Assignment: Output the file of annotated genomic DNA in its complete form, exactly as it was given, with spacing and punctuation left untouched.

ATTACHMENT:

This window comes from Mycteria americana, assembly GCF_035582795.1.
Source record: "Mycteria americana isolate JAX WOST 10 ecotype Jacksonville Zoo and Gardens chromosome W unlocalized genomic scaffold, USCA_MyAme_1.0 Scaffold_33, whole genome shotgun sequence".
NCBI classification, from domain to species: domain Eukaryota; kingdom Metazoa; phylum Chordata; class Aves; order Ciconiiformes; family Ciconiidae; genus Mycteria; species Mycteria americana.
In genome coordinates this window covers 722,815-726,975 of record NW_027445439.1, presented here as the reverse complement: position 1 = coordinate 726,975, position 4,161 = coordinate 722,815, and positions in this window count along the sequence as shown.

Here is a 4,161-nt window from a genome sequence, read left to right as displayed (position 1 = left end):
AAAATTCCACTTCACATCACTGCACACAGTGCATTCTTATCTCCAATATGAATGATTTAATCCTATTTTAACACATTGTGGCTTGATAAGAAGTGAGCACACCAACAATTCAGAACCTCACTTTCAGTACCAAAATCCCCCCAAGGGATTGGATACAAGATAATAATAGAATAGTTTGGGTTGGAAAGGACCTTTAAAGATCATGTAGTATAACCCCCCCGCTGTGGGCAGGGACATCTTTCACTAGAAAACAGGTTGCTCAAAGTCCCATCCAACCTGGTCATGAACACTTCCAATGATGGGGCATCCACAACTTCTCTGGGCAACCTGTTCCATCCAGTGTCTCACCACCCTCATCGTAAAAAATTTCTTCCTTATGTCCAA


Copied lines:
This window comes from Mycteria americana, assembly GCF_035582795.1.
Source record: "Mycteria americana isolate JAX WOST 10 ecotype Jacksonville Zoo and Gardens chromosome W unlocalized genomic scaffold, USCA_MyAme_1.0 Scaffold_33, whole genome shotgun sequence".
NCBI classification, from domain to species: domain Eukaryota; kingdom Metazoa; phylum Chordata; class Aves; order Ciconiiformes; family Ciconiidae; genus Mycteria; species Mycteria americana.
In genome coordinates this window covers 722,815-726,975 of record NW_027445439.1, presented here as the reverse complement: position 1 = coordinate 726,975, position 4,161 = coordinate 722,815, and positions in this window count along the sequence as shown.

Here is a 4,161-nt window from a genome sequence, read left to right as displayed (position 1 = left end):
AAAATTCCACTTCACATCACTGCACACAGTGCATTCTTATCTCCAATATGAATGATTTAATCCTATTTTAACACATTGTGGCTTGATAAGAAGTGAGCACACCAACAATTCAGAACCTCACTTTCAGTACCAAAATCCCCCCAAGGGATTGGATACAAGATAATAATAGAATAGTTTGGGTTGGAAAGGACCTTTAAAGATCATGTAGTATAACCCCCCCGCTGTGGGCAGGGACATCTTTCACTAGAAAACAGGTTGCTCAAAGTCCCATCCAACCTGGTCATGAACACTTCCAATGATGGGGCATCCACAACTTCTCTGGGCAACCTGTTCCATCCAGTGTCTCACCACCCTCATCGTAAAAAATTTCTTCCTTATGTCCAA